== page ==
By Amanda Page
Portrayals in films, on TV shows, in magazines and across other media can dramatically affect how humans see themselves and each other. We asked three different Ohioans to share how media portrayals impacted their own sense of identity.
Life magazine reporter Peter Meyer arrived in Portsmouth, Ohio, in 1989 to write about the extended family at 215 Washington Street, a two-story dwelling that tilted a bit and was rumored to be former slave quarters. He barely noticed the Ramada Inn across the street.
The resulting article was titled “Children of Poverty: Growing Up at 215 Washington Street Portsmouth, Ohio.” At the time, Meyer reported, 13 million children lived in poverty in the United States. Carrie Copas, a 10-year-old who lived with 18 others in the home, suddenly represented those children.
As a child, I didn’t know poverty, but I did know the Ramada Inn. It was where kids who could hosted fancy birthday parties at the indoor pool. Parents would rent a poolside room, and a handful of kids would swim for hours. The area was filled with plants, and large windows let in natural light. I remember it being kind of magical. It was part of our bustling downtown. When I went to the Ramada Inn, I barely took notice of the house across the street.
When the article was published, I heard what my parents and their friends had to say about the story.
“No one ever talks about the good stuff in Portsmouth.”
“There are kids like that all over the county.”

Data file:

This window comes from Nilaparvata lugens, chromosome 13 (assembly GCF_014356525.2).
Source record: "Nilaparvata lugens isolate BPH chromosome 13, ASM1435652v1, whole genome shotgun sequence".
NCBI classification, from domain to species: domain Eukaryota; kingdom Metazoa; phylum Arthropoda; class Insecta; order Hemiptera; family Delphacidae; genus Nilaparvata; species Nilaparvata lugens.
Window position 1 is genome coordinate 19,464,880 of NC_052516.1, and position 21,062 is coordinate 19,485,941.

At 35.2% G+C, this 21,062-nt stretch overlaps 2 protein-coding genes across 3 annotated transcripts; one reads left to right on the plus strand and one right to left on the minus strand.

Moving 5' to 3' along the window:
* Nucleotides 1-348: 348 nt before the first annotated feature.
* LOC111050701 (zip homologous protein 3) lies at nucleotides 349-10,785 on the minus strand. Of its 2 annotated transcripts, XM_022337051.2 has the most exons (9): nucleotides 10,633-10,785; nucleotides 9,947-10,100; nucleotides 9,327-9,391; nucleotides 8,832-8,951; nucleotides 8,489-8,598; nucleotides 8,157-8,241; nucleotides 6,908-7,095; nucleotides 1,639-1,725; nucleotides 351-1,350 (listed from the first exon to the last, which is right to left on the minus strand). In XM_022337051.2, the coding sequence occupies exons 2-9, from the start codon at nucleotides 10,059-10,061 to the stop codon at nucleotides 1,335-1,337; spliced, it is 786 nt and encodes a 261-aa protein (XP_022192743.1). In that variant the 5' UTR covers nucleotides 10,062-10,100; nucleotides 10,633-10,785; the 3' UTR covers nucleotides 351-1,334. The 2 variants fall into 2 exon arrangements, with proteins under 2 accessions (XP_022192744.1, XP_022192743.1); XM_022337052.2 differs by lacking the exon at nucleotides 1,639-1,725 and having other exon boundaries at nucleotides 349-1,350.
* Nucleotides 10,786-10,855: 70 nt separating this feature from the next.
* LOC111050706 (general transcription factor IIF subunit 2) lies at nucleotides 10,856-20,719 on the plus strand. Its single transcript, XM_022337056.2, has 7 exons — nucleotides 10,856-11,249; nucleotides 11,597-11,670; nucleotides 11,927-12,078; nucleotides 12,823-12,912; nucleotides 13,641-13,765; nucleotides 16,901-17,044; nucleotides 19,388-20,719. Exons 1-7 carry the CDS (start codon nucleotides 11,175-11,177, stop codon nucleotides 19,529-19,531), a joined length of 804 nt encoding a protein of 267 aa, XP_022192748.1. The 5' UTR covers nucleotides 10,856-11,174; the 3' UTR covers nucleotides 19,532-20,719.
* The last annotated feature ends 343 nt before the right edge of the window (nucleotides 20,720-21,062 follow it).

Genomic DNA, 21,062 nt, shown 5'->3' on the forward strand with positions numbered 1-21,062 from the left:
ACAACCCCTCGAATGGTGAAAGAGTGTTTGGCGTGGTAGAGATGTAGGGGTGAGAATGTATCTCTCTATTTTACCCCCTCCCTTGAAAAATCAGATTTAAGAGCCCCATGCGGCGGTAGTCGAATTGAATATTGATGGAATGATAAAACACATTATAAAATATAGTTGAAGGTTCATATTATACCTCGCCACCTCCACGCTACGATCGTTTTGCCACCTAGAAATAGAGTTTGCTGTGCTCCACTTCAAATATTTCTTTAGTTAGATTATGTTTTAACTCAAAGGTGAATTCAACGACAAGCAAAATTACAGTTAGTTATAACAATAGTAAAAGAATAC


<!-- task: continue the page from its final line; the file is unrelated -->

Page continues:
There were, indeed, kids like that all over the county. Thirteen million of them. But somehow, Life found this family at 215 Washington Street in Portsmouth, Ohio, and decided to tell their story.
Decades later, I asked Peter Meyer, “How?”
Life, he explained, had bureaus around the world. Those reporters sent their editors different candidates to potentially feature in stories.
“We were looking for the best example of poverty,” he said. And the family at 215 Washington Street “fit the story perfectly.”
“Portsmouth…” Meyer said. “You can’t get more middle-of-the-country.”
I asked Meyer about the hotel that had, for me, represented the height of glamour in my young mind.
“I remember a hotel,” he said. “It wasn’t anything special—maybe a Holiday Inn.”
Now, years later, it is a Holiday Inn. There’s nothing newsworthy about the place. The pool area still exists. I don’t know if parents throw birthday parties there. I do know that 215 Washington Street is long gone, almost like it was never there.
It was easy to ignore 215 Washington Street. I was focused on the swimming pool and all its glory. But the article made me pay attention—to the house, to the family, to the comments of my parents and their friends. It was clear the article made them pay attention to something otherwise overlooked in their city.
There are good things in Portsmouth, Ohio. The people work hard to plan festivals, break world records and bake award-winning cupcakes. Not everything is newsworthy, but the city is an attractive middle-of-the-country for media.
Portsmouth is sought because it can represent things. Just like the Ramada Inn represented wealth and status in my mind, so too can the building across the street represent poverty and struggle in the minds of writers and readers everywhere.
That juxtaposition is important—in a place, in an article and in my memory.
I wonder if it is important in Carrie’s memory, too. For a moment, her story represented a place and a problem.
A place is always more than its problems—though that never means those problems should be ignored.
Amanda Page is a writer, editor, filmmaker and professor who is the founder and executive director of Scioto Literary, which supports storytellers in Scioto County and surrounding areas and is supported by Ohio Humanities.